President Obama rebukes claims of voter fraud as 'fake news'

In his final press conference as commander in chief, President Obama was most animated when discussing the idea of widespread U.S. voter fraud -- an idea he rebuked as "fake news."

While the 44th president also discussed his commutation of Chelsea Manning's sentence, outlook on LGBT rights progress and the effects of the recent election on daughters Sasha and Malia, Obama appeared most interested in discussing the nation's history of voter disenfranchisement.

"This whole notion of voting fraud, this is something that has constantly been disproved," stated President Obama. "This is fake news."

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Weeks after his 2016 election victory, President-elect Donald Trump tweeted claims of "serious voter fraud" in New Hampshire, Virginia and California. He then went on to say he would have won the popular vote if "you deduct the millions of people who voted illegally."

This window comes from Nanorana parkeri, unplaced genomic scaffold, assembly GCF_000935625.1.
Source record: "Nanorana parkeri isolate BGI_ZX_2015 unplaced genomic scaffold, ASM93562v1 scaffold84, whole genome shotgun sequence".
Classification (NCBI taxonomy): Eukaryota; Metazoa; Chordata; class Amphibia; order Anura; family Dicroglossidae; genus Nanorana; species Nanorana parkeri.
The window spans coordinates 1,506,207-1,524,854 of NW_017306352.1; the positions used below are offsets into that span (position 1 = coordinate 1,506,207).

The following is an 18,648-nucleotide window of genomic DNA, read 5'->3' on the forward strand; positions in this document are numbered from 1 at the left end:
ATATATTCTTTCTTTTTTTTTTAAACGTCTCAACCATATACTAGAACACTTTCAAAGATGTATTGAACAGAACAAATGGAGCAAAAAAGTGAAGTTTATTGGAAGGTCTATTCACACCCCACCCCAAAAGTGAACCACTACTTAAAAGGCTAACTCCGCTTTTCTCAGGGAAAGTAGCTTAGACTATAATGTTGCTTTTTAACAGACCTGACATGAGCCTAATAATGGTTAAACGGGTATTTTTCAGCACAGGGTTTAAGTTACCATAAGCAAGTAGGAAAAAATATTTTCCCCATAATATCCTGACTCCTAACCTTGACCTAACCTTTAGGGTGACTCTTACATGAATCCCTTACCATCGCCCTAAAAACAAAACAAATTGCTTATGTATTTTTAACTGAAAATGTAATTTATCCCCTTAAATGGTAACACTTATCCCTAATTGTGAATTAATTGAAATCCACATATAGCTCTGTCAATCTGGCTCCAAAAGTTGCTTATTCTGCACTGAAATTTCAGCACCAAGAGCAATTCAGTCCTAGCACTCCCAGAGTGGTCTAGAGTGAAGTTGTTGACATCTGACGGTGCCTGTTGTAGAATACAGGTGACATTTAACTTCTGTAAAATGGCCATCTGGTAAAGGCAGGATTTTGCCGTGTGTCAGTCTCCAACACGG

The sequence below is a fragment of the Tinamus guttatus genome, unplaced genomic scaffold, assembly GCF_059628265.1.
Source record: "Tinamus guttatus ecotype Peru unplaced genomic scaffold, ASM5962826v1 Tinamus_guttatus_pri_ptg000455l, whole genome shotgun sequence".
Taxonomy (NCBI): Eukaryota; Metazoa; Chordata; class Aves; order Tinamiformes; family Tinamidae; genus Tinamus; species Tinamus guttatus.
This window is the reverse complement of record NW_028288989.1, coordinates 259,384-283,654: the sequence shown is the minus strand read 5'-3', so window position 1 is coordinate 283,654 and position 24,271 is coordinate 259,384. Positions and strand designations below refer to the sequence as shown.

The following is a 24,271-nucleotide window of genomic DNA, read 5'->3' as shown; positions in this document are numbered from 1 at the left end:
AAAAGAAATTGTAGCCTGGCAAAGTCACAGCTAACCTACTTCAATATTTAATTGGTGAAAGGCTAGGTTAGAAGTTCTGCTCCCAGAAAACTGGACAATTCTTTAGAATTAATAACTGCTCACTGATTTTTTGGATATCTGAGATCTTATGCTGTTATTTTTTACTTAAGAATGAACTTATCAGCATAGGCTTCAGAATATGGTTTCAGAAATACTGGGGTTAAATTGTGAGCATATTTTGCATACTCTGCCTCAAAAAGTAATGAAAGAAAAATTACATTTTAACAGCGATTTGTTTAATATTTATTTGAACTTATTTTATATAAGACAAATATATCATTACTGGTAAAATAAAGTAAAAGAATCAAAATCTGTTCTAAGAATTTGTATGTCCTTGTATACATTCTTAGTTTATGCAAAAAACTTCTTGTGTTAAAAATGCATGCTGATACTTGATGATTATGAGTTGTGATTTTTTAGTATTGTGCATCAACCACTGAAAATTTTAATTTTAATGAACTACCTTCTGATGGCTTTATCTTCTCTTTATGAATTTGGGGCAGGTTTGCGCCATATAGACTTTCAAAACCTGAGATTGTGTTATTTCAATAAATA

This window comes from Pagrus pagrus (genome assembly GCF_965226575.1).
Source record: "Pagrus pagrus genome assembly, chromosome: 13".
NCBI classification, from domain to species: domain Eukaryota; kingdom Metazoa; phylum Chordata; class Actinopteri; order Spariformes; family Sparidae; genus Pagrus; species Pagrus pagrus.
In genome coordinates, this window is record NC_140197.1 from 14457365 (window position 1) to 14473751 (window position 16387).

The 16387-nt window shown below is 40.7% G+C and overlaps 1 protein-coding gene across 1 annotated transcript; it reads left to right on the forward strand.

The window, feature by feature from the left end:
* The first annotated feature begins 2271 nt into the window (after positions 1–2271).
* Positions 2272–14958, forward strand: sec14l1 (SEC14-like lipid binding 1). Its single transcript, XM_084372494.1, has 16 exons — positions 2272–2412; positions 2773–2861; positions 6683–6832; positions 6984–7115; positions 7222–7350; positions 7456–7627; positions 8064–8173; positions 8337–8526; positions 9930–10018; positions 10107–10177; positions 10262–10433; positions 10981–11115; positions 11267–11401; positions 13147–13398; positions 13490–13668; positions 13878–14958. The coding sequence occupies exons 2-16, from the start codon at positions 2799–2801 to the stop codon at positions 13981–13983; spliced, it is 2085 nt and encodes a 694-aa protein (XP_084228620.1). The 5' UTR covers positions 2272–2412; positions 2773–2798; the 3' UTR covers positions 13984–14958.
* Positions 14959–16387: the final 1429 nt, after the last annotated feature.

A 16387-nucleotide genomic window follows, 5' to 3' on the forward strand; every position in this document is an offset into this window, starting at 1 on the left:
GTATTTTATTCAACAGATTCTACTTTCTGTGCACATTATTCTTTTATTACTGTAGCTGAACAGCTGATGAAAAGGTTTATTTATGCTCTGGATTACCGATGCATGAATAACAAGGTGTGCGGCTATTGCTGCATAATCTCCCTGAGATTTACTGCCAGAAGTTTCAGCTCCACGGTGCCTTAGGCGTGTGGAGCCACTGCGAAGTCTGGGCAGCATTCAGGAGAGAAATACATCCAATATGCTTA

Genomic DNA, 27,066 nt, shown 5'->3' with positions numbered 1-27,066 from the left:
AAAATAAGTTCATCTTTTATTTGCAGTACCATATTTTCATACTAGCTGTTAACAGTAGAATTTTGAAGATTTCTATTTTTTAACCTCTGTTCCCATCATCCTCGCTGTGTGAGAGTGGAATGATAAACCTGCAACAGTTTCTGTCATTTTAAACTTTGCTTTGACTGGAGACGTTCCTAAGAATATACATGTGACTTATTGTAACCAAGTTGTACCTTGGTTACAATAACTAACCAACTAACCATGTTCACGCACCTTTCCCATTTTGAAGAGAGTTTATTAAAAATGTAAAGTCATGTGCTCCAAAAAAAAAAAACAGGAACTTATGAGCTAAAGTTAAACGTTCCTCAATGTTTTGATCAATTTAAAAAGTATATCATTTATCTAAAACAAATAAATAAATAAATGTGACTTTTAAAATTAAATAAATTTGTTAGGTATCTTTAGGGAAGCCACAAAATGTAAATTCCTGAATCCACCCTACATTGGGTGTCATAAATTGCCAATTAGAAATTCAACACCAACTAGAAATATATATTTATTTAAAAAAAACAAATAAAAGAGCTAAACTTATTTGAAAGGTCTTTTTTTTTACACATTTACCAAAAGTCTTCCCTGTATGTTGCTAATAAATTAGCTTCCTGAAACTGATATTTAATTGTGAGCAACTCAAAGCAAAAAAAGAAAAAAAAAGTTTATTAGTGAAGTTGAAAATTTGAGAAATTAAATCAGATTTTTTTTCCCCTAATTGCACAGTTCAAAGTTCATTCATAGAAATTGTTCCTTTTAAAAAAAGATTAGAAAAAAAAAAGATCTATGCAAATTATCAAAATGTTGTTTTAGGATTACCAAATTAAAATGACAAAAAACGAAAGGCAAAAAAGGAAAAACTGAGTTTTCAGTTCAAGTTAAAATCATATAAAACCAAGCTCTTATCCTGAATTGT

President Obama shot down these claims in his Wednesday press conference, saying America "has the opposite problem."

"We are the only country in the advanced world that makes it harder to vote rather than easy," said President Obama.

The president went on to note America's history of restrictive voting laws that trace back to the Jim Crow era and legacy of slavery.

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"I hope that people pay a lot of attention to making sure that everybody has a chance to vote," said President Obama, addressing the surge of voters who felt "forgotten" turning out for Donald Trump in the 2016. "Make it easier, not harder."

The president expressed worry over political gerrymandering, saying, "The idea that we put in place a whole bunch of barriers to people voting doesn't make."